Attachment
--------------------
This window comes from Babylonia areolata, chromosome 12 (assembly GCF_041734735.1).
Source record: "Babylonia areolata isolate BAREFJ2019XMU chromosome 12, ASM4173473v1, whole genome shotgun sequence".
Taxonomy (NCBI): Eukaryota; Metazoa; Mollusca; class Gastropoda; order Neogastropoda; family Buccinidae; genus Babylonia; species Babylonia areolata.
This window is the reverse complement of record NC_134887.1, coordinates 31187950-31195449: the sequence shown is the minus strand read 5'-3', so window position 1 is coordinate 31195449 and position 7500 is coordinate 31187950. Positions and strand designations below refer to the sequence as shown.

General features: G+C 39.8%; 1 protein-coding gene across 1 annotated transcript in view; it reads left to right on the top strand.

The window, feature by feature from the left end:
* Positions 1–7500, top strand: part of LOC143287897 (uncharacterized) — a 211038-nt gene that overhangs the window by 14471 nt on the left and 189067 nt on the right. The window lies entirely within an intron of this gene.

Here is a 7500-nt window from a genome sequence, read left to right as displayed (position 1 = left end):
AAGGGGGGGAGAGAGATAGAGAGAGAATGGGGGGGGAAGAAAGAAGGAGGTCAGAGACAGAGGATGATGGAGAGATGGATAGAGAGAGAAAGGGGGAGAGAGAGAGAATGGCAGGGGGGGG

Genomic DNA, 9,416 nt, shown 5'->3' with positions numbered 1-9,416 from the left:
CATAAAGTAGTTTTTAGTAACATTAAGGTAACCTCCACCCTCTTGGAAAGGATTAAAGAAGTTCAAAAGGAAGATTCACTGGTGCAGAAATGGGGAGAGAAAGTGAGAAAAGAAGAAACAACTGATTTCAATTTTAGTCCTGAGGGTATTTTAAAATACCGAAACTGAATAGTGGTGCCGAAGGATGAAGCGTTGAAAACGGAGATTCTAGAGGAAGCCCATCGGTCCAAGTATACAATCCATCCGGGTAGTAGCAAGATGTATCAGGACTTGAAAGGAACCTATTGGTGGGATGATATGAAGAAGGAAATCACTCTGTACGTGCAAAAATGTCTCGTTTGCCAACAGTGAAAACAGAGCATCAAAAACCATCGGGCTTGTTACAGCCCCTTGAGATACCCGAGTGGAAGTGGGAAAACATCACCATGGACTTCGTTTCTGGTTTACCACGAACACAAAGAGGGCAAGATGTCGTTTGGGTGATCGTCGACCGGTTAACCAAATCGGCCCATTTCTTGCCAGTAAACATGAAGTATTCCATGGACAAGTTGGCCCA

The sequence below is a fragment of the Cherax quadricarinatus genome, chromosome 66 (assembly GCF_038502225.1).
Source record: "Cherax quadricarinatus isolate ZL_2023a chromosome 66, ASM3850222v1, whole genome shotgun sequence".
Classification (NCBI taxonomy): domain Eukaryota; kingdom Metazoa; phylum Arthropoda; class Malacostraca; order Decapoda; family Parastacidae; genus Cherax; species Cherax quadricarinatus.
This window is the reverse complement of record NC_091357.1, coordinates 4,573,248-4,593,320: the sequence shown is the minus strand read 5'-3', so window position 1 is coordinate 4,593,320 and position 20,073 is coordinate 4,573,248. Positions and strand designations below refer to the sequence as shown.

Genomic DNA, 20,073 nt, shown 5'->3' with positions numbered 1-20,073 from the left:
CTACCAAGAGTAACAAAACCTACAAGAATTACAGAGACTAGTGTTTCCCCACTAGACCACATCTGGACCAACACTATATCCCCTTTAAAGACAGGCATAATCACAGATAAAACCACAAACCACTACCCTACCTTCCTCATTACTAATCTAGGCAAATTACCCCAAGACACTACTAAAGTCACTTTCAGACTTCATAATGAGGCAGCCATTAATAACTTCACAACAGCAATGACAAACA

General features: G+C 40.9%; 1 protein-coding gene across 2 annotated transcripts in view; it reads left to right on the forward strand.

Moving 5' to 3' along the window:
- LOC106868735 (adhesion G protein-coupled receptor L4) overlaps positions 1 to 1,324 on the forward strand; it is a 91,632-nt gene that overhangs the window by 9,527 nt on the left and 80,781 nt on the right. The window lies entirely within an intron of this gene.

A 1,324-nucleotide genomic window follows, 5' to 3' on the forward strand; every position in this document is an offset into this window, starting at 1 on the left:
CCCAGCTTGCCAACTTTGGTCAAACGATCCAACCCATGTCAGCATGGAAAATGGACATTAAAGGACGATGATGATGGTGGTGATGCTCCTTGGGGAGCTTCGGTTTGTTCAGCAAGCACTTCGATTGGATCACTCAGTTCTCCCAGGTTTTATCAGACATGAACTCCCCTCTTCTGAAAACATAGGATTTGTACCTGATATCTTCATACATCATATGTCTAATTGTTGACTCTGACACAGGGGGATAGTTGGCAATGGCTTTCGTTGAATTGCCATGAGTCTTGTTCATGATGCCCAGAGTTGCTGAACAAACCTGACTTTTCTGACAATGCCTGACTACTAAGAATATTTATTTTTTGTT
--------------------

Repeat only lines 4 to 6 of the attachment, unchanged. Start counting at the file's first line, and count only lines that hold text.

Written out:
This window is the reverse complement of record NC_134887.1, coordinates 31187950-31195449: the sequence shown is the minus strand read 5'-3', so window position 1 is coordinate 31195449 and position 7500 is coordinate 31187950. Positions and strand designations below refer to the sequence as shown.

General features: G+C 39.8%; 1 protein-coding gene across 1 annotated transcript in view; it reads left to right on the top strand.

The window, feature by feature from the left end: